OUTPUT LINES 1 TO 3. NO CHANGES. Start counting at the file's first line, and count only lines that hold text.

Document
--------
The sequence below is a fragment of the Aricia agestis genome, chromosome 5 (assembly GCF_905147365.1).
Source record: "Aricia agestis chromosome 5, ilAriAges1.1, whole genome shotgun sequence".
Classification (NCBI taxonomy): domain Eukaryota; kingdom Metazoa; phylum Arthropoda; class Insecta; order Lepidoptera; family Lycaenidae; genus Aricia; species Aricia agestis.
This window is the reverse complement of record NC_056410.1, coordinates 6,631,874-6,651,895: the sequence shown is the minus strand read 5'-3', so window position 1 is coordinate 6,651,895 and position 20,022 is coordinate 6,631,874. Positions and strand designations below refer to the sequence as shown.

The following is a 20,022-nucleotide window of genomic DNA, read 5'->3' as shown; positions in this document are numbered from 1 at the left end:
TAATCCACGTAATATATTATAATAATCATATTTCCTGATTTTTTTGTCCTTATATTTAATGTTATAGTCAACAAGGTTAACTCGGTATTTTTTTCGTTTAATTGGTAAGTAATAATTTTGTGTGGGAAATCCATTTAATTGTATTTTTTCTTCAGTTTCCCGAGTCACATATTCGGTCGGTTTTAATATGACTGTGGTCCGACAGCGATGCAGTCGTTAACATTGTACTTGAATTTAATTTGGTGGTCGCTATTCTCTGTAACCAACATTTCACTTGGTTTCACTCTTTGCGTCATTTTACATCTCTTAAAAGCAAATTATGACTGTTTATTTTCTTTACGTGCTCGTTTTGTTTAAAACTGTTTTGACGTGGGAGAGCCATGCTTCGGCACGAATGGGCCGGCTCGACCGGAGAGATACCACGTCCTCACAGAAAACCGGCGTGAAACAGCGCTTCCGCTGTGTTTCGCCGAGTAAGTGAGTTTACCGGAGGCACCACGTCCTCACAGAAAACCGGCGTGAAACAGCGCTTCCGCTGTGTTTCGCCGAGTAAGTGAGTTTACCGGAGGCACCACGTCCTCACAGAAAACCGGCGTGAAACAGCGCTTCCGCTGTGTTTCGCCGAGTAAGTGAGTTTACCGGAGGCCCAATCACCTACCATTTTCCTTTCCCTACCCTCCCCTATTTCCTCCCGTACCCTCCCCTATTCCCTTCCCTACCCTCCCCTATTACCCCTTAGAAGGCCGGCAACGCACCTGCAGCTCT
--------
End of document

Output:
The sequence below is a fragment of the Aricia agestis genome, chromosome 5 (assembly GCF_905147365.1).
Source record: "Aricia agestis chromosome 5, ilAriAges1.1, whole genome shotgun sequence".
Classification (NCBI taxonomy): domain Eukaryota; kingdom Metazoa; phylum Arthropoda; class Insecta; order Lepidoptera; family Lycaenidae; genus Aricia; species Aricia agestis.